A Glimpse at Moshe’s Earliest Deeds

  • Harav Yaakov Medan

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Sponsored by Aaron and Tzipora Ross and family 
in honor of the yahrtzeits of our esteemed grandparents: 
Neil Fredman (Shmuel Nachamu ben Shlomo Moshe HaKohen, 10 Tevet), 
Clara Fredman (Chaya bat Yitzchak Dovid, 15 Tevet), 
and Walter Rosenthal (Shimon ben Moshe, 16 Tevet).
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In memory of Norma Blander on her Yahrzheit
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Dedicated in memory of my grandmother,
Szore bat Simen Leib (Weinberger) z”l,
whose yahrzeit is on the 18th of Tevet.
May her soul be among the Righteous in Gan Eden.
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By Virtue of Righteous Women[1]

 

R. Yehoshua ben Levi explains that women are obligated to partake in the four cups of wine on Pesach because “they, too, were part of that miracle” (Pesachim 108). Rashi and Rashbam (ad loc., contrary to the Tosafot) explain that women were not only among the entire nation that was redeemed through God’s miracle, but they in fact played an active role in it. These Rishonim base their teaching on the gemara in Sota, which teaches that “by virtue of righteous women of that generation, Israel were redeemed from Egypt.” R. Avira explains the righteousness of the women mainly in terms of their efforts to continue procreating even under the dire and seemingly hopeless conditions of Egyptian slavery:

 

R. Avira expounded: By virtue of the righteous women of that generation, Israel were redeemed from Egypt. When they went to draw water, the Holy One, blessed be He, arranged that small fishes should enter their pitchers, which they drew up half full of water and half full of fishes. They then set two pots upon the fire – one for hot water and the other for the fish, which they carried to their husbands in the field; they washed, anointed, fed, gave them to drink, and engaged in intercourse with them among the sheepfolds, as it is written, “When you lie among the sheepfolds…” As a reward for “When you lie among the sheepfolds,” the Israelites merited the spoils of the Egyptians, as it is said, “As the wings of a dove covered with silver, and her pinions with yellow gold.” After the women had conceived, they returned to their homes, and when the time of childbirth arrived, they went and were delivered in the field beneath the apple-tree, as it is said, “Under the apple-tree I caused you to come forth…” The Holy One, blessed be He, sent down messengers from the high heavens to wash and straighten the limbs [of the newborn], in the same manner that a midwife straightens the limbs of the child, as it is said: “As for the day of your birth, in the day you were born your navel was not cut, neither were you washed in water to cleanse you…” And He provided them with two cakes, one of oil and one of honey, as it is written, “And he caused him to suck honey out of the rock, and oil…” When the Egyptians took note of them, they went to kill them, but a miracle occurred on their behalf, and they were swallowed into the ground. [The Egyptians] brought oxen and plowed over them, as it is written, “The plowers plowed upon my back…” And after they had departed, [the infants] broke through and emerged like the herbage of the field, as it is written, “I caused you to multiply as the bud of the field.” And when they grew up, they came in flocks to their homes, as it is written, “And you multiplied and grew and came with ornaments (be-adi adayim).” Do not read “be-adi adayim,” but rather “be-edrei adarim” (in flocks and droves). And when the Holy One, blessed be He, was revealed at the Red Sea, they recognized Him first, as it is written, “This is my God and I will praise Him.” (Sota 11b)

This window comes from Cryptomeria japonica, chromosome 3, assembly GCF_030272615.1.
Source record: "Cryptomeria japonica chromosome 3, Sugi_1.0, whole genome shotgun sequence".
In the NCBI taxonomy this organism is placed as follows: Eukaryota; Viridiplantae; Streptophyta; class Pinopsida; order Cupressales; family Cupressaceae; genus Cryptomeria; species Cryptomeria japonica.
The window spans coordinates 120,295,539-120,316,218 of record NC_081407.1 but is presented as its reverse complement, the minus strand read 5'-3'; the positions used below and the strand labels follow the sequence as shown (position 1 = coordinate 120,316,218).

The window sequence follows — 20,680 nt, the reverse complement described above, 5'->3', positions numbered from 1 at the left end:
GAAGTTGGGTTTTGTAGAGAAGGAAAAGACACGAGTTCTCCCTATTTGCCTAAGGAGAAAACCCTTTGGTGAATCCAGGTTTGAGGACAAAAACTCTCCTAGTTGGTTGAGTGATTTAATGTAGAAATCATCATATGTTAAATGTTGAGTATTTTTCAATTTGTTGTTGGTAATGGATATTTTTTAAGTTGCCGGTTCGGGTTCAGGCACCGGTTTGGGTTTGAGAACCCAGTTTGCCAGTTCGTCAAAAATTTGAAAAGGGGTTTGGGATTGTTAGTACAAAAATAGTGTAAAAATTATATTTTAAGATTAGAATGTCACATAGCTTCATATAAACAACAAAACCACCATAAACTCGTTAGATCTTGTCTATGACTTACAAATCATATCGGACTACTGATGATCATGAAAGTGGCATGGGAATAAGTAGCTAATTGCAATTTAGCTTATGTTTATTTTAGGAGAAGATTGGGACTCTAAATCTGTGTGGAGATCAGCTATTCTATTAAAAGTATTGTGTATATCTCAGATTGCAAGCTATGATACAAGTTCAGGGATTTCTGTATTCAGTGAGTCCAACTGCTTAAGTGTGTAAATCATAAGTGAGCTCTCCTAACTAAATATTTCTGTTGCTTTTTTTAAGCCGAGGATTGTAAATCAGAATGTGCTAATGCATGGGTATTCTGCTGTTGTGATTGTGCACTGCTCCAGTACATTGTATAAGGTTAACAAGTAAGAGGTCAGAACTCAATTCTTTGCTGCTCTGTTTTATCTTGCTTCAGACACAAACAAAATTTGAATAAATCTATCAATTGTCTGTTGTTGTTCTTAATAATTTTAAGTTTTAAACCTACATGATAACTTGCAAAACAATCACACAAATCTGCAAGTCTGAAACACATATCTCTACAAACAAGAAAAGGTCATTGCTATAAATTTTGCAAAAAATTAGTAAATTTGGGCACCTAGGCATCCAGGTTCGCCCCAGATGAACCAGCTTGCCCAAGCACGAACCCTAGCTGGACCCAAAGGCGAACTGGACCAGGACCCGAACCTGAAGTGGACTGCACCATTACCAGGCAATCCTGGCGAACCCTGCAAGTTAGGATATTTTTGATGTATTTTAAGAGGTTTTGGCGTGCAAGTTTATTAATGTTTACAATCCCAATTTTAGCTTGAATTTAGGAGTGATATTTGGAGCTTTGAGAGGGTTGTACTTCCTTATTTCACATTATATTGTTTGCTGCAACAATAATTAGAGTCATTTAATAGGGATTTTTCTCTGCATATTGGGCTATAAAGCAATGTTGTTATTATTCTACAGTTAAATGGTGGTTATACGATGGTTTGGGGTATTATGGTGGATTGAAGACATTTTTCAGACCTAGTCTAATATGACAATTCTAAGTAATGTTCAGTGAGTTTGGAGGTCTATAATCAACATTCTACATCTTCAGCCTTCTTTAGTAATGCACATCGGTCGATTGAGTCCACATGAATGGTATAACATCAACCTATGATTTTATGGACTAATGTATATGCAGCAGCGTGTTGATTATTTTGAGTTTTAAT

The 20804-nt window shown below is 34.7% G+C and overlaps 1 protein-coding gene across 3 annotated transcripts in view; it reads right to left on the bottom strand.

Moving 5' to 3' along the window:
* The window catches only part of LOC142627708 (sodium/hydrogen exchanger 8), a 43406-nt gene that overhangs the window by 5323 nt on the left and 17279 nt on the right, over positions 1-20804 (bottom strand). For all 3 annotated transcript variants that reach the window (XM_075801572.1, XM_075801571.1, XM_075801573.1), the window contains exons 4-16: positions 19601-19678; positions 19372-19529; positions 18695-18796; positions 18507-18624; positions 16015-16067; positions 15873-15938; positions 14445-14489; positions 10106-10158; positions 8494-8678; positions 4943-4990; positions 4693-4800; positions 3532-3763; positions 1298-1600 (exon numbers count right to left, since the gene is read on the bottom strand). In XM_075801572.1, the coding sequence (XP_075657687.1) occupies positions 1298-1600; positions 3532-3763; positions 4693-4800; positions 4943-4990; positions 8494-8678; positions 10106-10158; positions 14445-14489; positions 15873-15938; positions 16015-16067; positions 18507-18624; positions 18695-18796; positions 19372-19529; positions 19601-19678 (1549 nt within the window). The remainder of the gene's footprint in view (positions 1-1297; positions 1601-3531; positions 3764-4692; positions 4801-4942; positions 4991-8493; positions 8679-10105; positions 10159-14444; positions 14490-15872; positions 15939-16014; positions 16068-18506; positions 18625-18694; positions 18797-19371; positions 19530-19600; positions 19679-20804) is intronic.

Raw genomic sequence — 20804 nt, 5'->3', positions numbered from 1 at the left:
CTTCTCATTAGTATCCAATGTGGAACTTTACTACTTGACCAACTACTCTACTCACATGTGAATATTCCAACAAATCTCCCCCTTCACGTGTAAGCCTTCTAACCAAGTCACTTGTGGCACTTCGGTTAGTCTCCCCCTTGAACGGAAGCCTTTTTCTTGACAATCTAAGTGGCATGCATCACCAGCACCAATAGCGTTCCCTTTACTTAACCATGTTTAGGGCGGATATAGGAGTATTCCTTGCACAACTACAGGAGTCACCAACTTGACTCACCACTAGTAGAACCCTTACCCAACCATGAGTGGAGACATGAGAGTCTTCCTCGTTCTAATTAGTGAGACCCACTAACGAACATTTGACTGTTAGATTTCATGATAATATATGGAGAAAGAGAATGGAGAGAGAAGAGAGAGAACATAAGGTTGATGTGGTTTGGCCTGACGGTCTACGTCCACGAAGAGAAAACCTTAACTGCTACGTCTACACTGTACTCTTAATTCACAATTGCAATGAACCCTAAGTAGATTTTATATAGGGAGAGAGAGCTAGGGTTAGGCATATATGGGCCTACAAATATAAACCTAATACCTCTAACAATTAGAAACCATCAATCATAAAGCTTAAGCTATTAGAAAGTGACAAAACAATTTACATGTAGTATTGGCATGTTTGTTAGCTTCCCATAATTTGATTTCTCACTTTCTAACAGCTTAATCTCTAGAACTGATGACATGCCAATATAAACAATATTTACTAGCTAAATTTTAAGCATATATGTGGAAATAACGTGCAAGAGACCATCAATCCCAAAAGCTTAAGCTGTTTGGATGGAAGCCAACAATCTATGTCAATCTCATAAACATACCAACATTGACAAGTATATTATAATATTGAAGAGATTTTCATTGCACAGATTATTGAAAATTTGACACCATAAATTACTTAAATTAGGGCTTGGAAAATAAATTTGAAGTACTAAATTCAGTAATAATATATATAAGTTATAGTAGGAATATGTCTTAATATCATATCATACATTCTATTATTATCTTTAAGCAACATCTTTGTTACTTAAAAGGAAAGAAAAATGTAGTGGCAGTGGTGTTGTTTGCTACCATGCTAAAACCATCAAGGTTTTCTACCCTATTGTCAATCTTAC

However, it seems that it is possible to find reference to the efforts and righteousness of the women in the literal text itself.

 

At the time of the Exodus, God Himself redeemed Israel through an “arousal from Above” and in a direct manner: “I and not a messenger.” Nevertheless, if there is any human agent who might be awarded some recognition for his part in the redemption, it is surely Moshe – and Moshe was a man. What, then, was the part that the women played in Israel’s redemption?

 

A review of Moshe’s origins presents a very clear answer to our question. Moshe is born to a father and mother, and he has an older brother and an older sister. The person who hides him and saves him from the Egyptian death decree is his mother, not his father. Likewise, it is she who then makes a box and places the infant in it, among the reeds in the Nile – even though this construction would usually be undertaken by a man. The person who stands among the reeds to watch over this box, displaying resourcefulness and cunning in calling a wet-nurse “from the Hebrew women” at exactly the right moment, is Moshe’s sister, not his brother. The third figure who joins the scene and saves Moshe from Pharaoh’s decree is Pharaoh’s own daughter, who then raises Moshe inside Pharaoh’s palace. When Moshe returns to Egypt after his long exile in Midian, it is Tzippora who steps in and saves him a fourth time, saving him from the angel by circumcising her son.

 

Moshe indeed led us out of Egypt – but had it not been for the courage and presence of mind of the righteous women, what would have become of Moshe?